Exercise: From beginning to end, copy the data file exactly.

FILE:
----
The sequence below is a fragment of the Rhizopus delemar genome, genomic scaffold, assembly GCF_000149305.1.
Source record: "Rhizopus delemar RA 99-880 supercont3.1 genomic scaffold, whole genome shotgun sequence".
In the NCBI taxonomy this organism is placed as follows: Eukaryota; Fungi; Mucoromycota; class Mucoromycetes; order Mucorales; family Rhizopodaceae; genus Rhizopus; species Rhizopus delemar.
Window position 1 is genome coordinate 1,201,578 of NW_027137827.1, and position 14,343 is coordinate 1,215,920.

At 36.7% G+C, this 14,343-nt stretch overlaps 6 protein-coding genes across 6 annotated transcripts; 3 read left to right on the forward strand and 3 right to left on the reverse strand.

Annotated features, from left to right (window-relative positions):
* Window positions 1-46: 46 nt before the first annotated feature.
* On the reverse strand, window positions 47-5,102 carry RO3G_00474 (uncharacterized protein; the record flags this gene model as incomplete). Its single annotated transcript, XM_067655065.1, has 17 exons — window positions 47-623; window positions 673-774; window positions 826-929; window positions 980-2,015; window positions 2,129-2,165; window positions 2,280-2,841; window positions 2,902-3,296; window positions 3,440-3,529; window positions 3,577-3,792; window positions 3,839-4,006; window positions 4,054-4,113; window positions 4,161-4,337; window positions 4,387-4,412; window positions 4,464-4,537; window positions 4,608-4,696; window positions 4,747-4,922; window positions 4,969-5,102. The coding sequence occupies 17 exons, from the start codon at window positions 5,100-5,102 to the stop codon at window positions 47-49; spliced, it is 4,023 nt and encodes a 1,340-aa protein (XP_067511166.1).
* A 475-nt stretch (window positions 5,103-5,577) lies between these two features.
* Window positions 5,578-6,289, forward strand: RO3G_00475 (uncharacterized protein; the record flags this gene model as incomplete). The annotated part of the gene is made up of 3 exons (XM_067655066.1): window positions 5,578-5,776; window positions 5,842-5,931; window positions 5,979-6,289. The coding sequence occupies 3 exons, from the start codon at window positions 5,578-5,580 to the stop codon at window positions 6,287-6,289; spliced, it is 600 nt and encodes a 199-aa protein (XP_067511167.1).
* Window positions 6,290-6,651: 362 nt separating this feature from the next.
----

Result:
The sequence below is a fragment of the Rhizopus delemar genome, genomic scaffold, assembly GCF_000149305.1.
Source record: "Rhizopus delemar RA 99-880 supercont3.1 genomic scaffold, whole genome shotgun sequence".
In the NCBI taxonomy this organism is placed as follows: Eukaryota; Fungi; Mucoromycota; class Mucoromycetes; order Mucorales; family Rhizopodaceae; genus Rhizopus; species Rhizopus delemar.
Window position 1 is genome coordinate 1,201,578 of NW_027137827.1, and position 14,343 is coordinate 1,215,920.

At 36.7% G+C, this 14,343-nt stretch overlaps 6 protein-coding genes across 6 annotated transcripts; 3 read left to right on the forward strand and 3 right to left on the reverse strand.

Annotated features, from left to right (window-relative positions):
* Window positions 1-46: 46 nt before the first annotated feature.
* On the reverse strand, window positions 47-5,102 carry RO3G_00474 (uncharacterized protein; the record flags this gene model as incomplete). Its single annotated transcript, XM_067655065.1, has 17 exons — window positions 47-623; window positions 673-774; window positions 826-929; window positions 980-2,015; window positions 2,129-2,165; window positions 2,280-2,841; window positions 2,902-3,296; window positions 3,440-3,529; window positions 3,577-3,792; window positions 3,839-4,006; window positions 4,054-4,113; window positions 4,161-4,337; window positions 4,387-4,412; window positions 4,464-4,537; window positions 4,608-4,696; window positions 4,747-4,922; window positions 4,969-5,102. The coding sequence occupies 17 exons, from the start codon at window positions 5,100-5,102 to the stop codon at window positions 47-49; spliced, it is 4,023 nt and encodes a 1,340-aa protein (XP_067511166.1).
* A 475-nt stretch (window positions 5,103-5,577) lies between these two features.
* Window positions 5,578-6,289, forward strand: RO3G_00475 (uncharacterized protein; the record flags this gene model as incomplete). The annotated part of the gene is made up of 3 exons (XM_067655066.1): window positions 5,578-5,776; window positions 5,842-5,931; window positions 5,979-6,289. The coding sequence occupies 3 exons, from the start codon at window positions 5,578-5,580 to the stop codon at window positions 6,287-6,289; spliced, it is 600 nt and encodes a 199-aa protein (XP_067511167.1).
* Window positions 6,290-6,651: 362 nt separating this feature from the next.